Controversial Colorado Springs water service extension ordinance moves forward

Hart Van Denburg/CPR News
City Hall in Colorado Springs.

Colorado Springs City Council will again consider a controversial ordinance next month that specifies if and when the city-owned utility can extend water service to new areas. It would affect future annexations of land into the city and potential new development.

It narrowly passed its first reading two weeks ago. During the second reading on Tuesday, there were many twists and turns, with different council members making motions to postpone the vote until fall, one to close debate and call for a vote prior to more discussion, and even some council members voting against their own motions.

Eventually, Councilman Dave Donelson offered an amendment requiring the city utility to keep its water supply at 128 percent of demand, instead of 130 percent as was approved previously. 

Kevin Walker of the Housing and Building Association of Colorado Springs said lowering it to 128 percent was a compromise recommended by the association. “It [gives] a little bit more cushion for current annexations and other(s) that are in the works,” he said, “and for us to work towards a more comprehensive solution.”

The new ordinance as originally passed would have unintended consequences, according to Doug Quimby of La Plata Communities, the developer of Briargate and the proposed Amara annexation. He also said it would harm housing affordability and sustainability.

“This will, intended or not, create a monopoly for one developer inside the city of Colorado Springs,” he said. "There's no developable land left in the city of Colorado Springs, except what Norwood [Development Group] owns.” He gave the example of Banning Lewis Ranch, which Norwood Development Group owns, and was annexed into the city decades ago.

In proposing the change, Donelson said the city can't just focus on water. 

"We also have to consider the effect it'll have on things such as a [possible development] monopoly, on things such as housing,” he said. ”I think this does make it a little more usable when trying to balance those other extraordinarily important concerns.”

The ordinance was originally brought forward by Colorado Springs Utilities last fall to make sure there's enough water as the city grows. City Council members also make up the utilities' board. 

Under the current code, the utility is required to have a surplus water supply for the foreseeable future, but it doesn't specify how much that actually is. More than half of the city’s water comes from the Colorado River, which could be curtailed due to drought and overuse.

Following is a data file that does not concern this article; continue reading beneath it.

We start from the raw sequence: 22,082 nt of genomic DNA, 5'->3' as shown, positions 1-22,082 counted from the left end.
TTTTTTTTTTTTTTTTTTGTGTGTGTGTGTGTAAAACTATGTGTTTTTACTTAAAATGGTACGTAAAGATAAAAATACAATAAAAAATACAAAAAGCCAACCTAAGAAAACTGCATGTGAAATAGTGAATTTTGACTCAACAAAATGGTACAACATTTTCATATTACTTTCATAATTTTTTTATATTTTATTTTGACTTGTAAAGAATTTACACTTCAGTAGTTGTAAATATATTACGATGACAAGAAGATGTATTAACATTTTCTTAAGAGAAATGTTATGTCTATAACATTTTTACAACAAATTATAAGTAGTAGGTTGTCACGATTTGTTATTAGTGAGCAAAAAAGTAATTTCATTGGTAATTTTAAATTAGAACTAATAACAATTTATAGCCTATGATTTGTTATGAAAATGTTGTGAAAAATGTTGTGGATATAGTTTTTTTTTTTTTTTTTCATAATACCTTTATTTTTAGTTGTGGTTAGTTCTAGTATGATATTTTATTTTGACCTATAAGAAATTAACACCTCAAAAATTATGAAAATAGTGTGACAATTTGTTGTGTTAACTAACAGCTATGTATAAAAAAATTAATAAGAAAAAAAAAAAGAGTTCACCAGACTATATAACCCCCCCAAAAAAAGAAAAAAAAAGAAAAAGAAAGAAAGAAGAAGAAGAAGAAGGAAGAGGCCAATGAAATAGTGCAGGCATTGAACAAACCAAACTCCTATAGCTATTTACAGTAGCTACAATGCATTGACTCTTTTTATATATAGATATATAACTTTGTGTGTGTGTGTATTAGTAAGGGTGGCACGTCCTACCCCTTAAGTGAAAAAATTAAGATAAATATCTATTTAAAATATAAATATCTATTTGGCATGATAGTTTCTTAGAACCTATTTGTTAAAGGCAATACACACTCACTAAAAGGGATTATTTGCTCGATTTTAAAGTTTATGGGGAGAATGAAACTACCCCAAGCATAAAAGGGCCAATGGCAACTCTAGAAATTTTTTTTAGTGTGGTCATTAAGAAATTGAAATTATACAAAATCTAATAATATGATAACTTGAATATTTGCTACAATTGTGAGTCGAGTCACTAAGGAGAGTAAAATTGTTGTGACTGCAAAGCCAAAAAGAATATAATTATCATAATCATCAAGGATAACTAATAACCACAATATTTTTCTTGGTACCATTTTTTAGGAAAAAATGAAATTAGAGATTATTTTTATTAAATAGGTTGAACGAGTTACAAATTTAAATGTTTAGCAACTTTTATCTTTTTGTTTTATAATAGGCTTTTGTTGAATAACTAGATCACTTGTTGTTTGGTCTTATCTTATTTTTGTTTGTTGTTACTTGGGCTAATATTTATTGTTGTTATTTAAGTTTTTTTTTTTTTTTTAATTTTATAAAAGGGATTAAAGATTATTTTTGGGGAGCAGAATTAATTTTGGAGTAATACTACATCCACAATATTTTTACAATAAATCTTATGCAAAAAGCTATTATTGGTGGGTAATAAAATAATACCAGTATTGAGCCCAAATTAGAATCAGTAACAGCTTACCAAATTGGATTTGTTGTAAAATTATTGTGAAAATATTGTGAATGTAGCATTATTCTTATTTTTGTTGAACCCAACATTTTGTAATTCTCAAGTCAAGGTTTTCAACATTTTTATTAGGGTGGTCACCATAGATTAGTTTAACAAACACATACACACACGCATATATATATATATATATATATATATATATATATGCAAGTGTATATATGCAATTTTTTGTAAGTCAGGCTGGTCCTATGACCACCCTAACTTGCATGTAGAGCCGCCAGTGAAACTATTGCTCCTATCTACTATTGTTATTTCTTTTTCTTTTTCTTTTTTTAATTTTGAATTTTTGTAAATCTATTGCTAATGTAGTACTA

“Our biggest concern is we have several petitions for annexations that are in the queue today… that we'll be reviewing without a definition of surplus and with a lot of unknowns around the Colorado River and what that administration is going to look like,” said Abigail Ortega, who manages water resources and demand for Colorado Springs Utilities.

And when it comes to evaluating new annexations using data like how large the required water surplus buffer should be, CSU Acting CEO Travas Deal said, “the more you don't have definition around those variables, the more contingencies you have to put in.”

According to a recent story in the Gazette, Norwood said it had considered bringing forward a ballot issue for an even more restrictive charter change. That’s what forced the city utility to propose the ordinance currently under consideration.

If the city does limit future annexations, it's likely to push additional development into the county, according to former El Paso County planner Craig Dossey of Vertex Consulting Services and Norris Ranch. Norris Ranch is another proposed annexation from La Plata Communities that would likely be affected by the new ordinance. New homes in the county would likely be served by non-renewable Denver Basin water wells, a resource that is already stressed.

The county’s master plan encourages urban-level development to go into Colorado Springs and other municipalities, Dossey said, “because the county is not set up under state statute to provide the same level of services as cities."

Councilors Wayne Williams, Mike O’Malley and Randy Helms spoke in support of the ordinance in its original form, prior to the later-approved amendment, as did Mayor John Suthers.

“We've got an obligation to 500,000 water users out there,” Suthers said. “We've got an obligation to protect them against a serious drought or a curtailment that could jeopardize the water supply of the city of Colorado Springs. That is your first and foremost obligation.”

Councilors Nancy Henjum and Yolanda Avila both talked about how difficult it is to balance the need for more affordable housing and growth, while making sure there is enough water to serve the city now and in the future.

It's a tough decision either way," said Avila. “It's like smoke and mirrors. We do care about all the citizens of Colorado Springs and beyond.”

The amended ordinance that received its first approval Tuesday also includes language that allows the council to make exceptions when there are unique circumstances, like when providing water would serve the city’s critical interests or if the land is entirely surrounded by the city and deemed an enclave by state law. It also includes language saying that at least 25 percent of the area must be contiguous with the city, another part that complies with state law.

Council informally agreed to support a commission proposed by Henjum to create a comprehensive water strategy for the region. “This is to drive a regional collaborative conversation with as much teeth as we could possibly muster,” Henjum said.

Council voted 6-3 in favor of the amended ordinance, with Bill Murray, O’Malley and Donelson opposed. The change means it will require a third reading and another vote, which is expected on Feb. 14.